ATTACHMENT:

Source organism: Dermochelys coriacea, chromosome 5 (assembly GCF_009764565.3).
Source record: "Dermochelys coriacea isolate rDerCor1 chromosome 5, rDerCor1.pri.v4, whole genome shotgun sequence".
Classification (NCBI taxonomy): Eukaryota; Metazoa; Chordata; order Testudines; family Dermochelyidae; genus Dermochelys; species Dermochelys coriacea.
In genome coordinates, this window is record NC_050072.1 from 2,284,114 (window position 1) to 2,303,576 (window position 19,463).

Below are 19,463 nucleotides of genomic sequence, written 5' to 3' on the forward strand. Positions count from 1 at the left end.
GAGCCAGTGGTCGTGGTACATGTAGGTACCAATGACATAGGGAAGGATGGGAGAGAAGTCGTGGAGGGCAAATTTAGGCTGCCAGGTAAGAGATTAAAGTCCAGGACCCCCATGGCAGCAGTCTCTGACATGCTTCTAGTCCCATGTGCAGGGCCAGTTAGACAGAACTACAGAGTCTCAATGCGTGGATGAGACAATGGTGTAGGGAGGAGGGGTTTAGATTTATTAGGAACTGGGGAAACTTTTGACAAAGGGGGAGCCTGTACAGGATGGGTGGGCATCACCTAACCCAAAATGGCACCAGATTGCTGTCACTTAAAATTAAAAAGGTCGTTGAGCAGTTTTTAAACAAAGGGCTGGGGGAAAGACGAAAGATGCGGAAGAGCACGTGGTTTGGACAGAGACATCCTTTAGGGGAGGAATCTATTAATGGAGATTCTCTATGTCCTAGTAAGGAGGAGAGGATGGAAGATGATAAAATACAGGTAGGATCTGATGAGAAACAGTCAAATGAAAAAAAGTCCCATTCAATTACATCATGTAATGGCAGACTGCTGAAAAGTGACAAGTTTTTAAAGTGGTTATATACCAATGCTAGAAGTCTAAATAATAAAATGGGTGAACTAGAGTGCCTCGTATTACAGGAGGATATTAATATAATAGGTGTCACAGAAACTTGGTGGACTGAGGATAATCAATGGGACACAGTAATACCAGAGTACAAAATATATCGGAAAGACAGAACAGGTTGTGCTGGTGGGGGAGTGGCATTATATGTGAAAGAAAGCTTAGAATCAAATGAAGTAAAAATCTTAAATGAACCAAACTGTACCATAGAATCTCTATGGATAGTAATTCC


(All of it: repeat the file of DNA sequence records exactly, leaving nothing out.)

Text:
Source organism: Dermochelys coriacea, chromosome 5 (assembly GCF_009764565.3).
Source record: "Dermochelys coriacea isolate rDerCor1 chromosome 5, rDerCor1.pri.v4, whole genome shotgun sequence".
Classification (NCBI taxonomy): Eukaryota; Metazoa; Chordata; order Testudines; family Dermochelyidae; genus Dermochelys; species Dermochelys coriacea.
In genome coordinates, this window is record NC_050072.1 from 2,284,114 (window position 1) to 2,303,576 (window position 19,463).

Below are 19,463 nucleotides of genomic sequence, written 5' to 3' on the forward strand. Positions count from 1 at the left end.
GAGCCAGTGGTCGTGGTACATGTAGGTACCAATGACATAGGGAAGGATGGGAGAGAAGTCGTGGAGGGCAAATTTAGGCTGCCAGGTAAGAGATTAAAGTCCAGGACCCCCATGGCAGCAGTCTCTGACATGCTTCTAGTCCCATGTGCAGGGCCAGTTAGACAGAACTACAGAGTCTCAATGCGTGGATGAGACAATGGTGTAGGGAGGAGGGGTTTAGATTTATTAGGAACTGGGGAAACTTTTGACAAAGGGGGAGCCTGTACAGGATGGGTGGGCATCACCTAACCCAAAATGGCACCAGATTGCTGTCACTTAAAATTAAAAAGGTCGTTGAGCAGTTTTTAAACAAAGGGCTGGGGGAAAGACGAAAGATGCGGAAGAGCACGTGGTTTGGACAGAGACATCCTTTAGGGGAGGAATCTATTAATGGAGATTCTCTATGTCCTAGTAAGGAGGAGAGGATGGAAGATGATAAAATACAGGTAGGATCTGATGAGAAACAGTCAAATGAAAAAAAGTCCCATTCAATTACATCATGTAATGGCAGACTGCTGAAAAGTGACAAGTTTTTAAAGTGGTTATATACCAATGCTAGAAGTCTAAATAATAAAATGGGTGAACTAGAGTGCCTCGTATTACAGGAGGATATTAATATAATAGGTGTCACAGAAACTTGGTGGACTGAGGATAATCAATGGGACACAGTAATACCAGAGTACAAAATATATCGGAAAGACAGAACAGGTTGTGCTGGTGGGGGAGTGGCATTATATGTGAAAGAAAGCTTAGAATCAAATGAAGTAAAAATCTTAAATGAACCAAACTGTACCATAGAATCTCTATGGATAGTAATTCC